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Sep 19, 2012 05:17 AM

I need an intervention--I bought a pig and have visions of charcuterie!

I just purchased a pig (which I'm splitting with a neighbor) and a small chest freezer to go with it, and as I think about how I will use it up, I keep running in my mind to a world where I have to duck as I walk through my kitchen to avoid whacking my head on all the charcuterie! I'm even starting to think about how to set up a curing chamber and keep the temp and humidity just right. Help!

In all seriousness, I'd like to try curing some of this pig. I'll get the usual assortment of roasts, chops, ground pork, etc, and the butcher can do ham, bacon, and sausage if I'd like, but where would be a good place for me to start experimenting in my fridge? I assume the jowl would be a good place to start--making Guanciale--and if I have the butcher set aside some fresh belly (not made into bacon) I can try a Pancetta. And I suppose I should try making some sausage from the ground pork. But what else should I consider as a first-timer who is working with a fairly full fridge (i.e. not much space in the there)? What else has a high success rate and is not really finicky with regard to humidity and doesn't require special equipment?

Any thoughts or help would be appreciated! Also, any resources that have been particularly helpful to you would be great to know about. I'm planning on ordering Ruhlman's Charcuterie as a starting point, and supplementing along the way. Are there better resources out there?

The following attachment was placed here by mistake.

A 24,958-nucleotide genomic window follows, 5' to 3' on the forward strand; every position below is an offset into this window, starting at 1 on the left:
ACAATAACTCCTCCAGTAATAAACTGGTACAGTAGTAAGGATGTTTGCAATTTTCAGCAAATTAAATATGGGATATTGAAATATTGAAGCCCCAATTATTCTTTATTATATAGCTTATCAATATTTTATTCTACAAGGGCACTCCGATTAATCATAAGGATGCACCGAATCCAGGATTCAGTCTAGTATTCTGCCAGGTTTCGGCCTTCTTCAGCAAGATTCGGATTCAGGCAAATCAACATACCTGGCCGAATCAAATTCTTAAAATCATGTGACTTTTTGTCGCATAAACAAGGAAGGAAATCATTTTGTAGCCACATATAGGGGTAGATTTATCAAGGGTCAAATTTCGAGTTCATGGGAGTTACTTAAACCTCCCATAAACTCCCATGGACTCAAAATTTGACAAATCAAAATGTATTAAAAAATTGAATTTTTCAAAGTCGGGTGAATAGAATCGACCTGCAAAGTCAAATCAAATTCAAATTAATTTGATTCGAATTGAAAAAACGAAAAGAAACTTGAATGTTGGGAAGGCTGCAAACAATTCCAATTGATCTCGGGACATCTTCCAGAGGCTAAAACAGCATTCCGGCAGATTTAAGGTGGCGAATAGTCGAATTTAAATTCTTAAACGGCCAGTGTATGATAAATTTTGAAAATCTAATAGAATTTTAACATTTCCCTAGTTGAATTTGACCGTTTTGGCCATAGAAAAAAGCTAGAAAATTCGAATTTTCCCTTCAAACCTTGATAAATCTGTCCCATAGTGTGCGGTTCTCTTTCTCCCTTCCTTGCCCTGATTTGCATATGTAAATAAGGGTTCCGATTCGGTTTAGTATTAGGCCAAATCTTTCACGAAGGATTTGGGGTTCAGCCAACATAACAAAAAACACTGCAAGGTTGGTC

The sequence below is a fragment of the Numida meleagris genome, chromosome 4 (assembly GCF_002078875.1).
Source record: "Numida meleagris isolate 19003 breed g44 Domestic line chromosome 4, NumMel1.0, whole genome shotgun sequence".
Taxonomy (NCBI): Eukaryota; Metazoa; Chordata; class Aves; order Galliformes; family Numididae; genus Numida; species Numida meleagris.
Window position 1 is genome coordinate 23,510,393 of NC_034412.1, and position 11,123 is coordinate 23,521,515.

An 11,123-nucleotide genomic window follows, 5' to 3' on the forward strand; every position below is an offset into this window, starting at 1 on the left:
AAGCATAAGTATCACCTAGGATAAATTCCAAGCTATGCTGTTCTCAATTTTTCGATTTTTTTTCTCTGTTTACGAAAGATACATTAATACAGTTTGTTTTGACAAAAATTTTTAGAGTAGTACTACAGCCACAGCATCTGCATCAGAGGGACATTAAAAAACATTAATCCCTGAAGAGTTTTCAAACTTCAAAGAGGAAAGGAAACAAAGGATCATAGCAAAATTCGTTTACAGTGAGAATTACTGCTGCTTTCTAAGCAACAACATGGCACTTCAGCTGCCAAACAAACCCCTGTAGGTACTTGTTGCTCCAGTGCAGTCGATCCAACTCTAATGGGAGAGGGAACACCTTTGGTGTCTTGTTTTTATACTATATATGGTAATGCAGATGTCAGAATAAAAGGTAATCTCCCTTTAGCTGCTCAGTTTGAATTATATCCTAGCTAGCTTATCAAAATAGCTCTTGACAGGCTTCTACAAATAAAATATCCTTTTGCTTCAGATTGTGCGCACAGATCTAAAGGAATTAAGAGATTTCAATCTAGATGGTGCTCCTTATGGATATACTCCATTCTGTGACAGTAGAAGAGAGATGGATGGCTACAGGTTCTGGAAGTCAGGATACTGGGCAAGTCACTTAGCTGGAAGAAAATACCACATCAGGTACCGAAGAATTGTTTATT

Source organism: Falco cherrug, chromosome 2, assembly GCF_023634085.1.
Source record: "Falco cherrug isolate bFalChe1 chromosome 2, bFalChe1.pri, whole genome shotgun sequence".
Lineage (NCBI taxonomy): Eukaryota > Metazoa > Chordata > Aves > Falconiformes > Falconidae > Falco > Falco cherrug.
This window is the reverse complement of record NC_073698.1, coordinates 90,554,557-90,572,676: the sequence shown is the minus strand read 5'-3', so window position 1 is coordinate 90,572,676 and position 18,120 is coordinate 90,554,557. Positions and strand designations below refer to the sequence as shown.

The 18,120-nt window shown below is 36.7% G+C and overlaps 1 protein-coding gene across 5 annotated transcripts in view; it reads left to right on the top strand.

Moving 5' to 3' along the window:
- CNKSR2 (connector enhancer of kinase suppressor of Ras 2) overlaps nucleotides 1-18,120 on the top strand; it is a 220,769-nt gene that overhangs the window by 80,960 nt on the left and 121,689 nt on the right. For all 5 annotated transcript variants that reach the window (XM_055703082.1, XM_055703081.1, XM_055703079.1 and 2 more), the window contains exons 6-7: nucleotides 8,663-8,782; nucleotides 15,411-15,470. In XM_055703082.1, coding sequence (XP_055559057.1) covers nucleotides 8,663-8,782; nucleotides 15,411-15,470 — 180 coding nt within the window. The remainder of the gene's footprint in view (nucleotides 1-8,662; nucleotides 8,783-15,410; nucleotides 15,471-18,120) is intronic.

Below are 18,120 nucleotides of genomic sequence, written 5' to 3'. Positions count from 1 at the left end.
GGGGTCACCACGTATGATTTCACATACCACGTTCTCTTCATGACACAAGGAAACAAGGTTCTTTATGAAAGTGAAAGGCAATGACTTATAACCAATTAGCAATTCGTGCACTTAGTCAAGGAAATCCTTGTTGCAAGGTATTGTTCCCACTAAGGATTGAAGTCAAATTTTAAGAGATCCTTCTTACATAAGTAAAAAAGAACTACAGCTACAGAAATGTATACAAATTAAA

Finally, if it makes any difference in all of this, I live in a Condo in Boston, so I have limited space, and a smoker is not an option.



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  1. While this site focuses on game, the information is good and might give you some ideas -

    There is a significant Italian population where I live and homemade charcuterie treats often appear on the table at parties. Some are fantastic, others not so much. Your description of ducking your head made me smile because that is the scene in my friend's BIL's basement! (his family knows what they are doing

    We have been buying beef and pork off the farm (by the half) for a number of years. Make sure your cutting instructions are crystal clear. I know the butchers that process our meat and I still have to convince them to give me cuts that they deem undesirable and would rather see made into ground meat.

    1. you mentioned having the butcher set aside some belly (not made into bacon). i think bacon is the simplest place to start. i'm no charcutier, but i've made very tasty bacon on several occasions, it was simple, and that success gave me confidence that i could go on to more complicated pig projects. enjoy your pig!

      1 Reply
      1. re: chez cherie

        The OP said he doesn't have a smoker, so bacon is a no-go.

        Sausage is a good place to start. There are enough variations, and you can make small or large quantities. Curing takes practice, and you probably don't want to start with a 10 pound hunk of pork. Duck prosciutto is a great place to start curing. Straightforward, small, and fast. Ditto with salmon. Those are good ways to practice, you see quick results.

        I've worked my up from duck prosciutto and cured salmon, to a pork prosciutto I cured and aged in my basement this past winter and spring, Great results.

        You can also consider doing a ham - not a smoked Virginia ham, but a cured ham. I made one for last Easter, and it was really good. Again, relatively easy and there's a comfortable fudge factor.

        Ruhlman and Polcyn is a great place to start, great ideas. Good luck!!!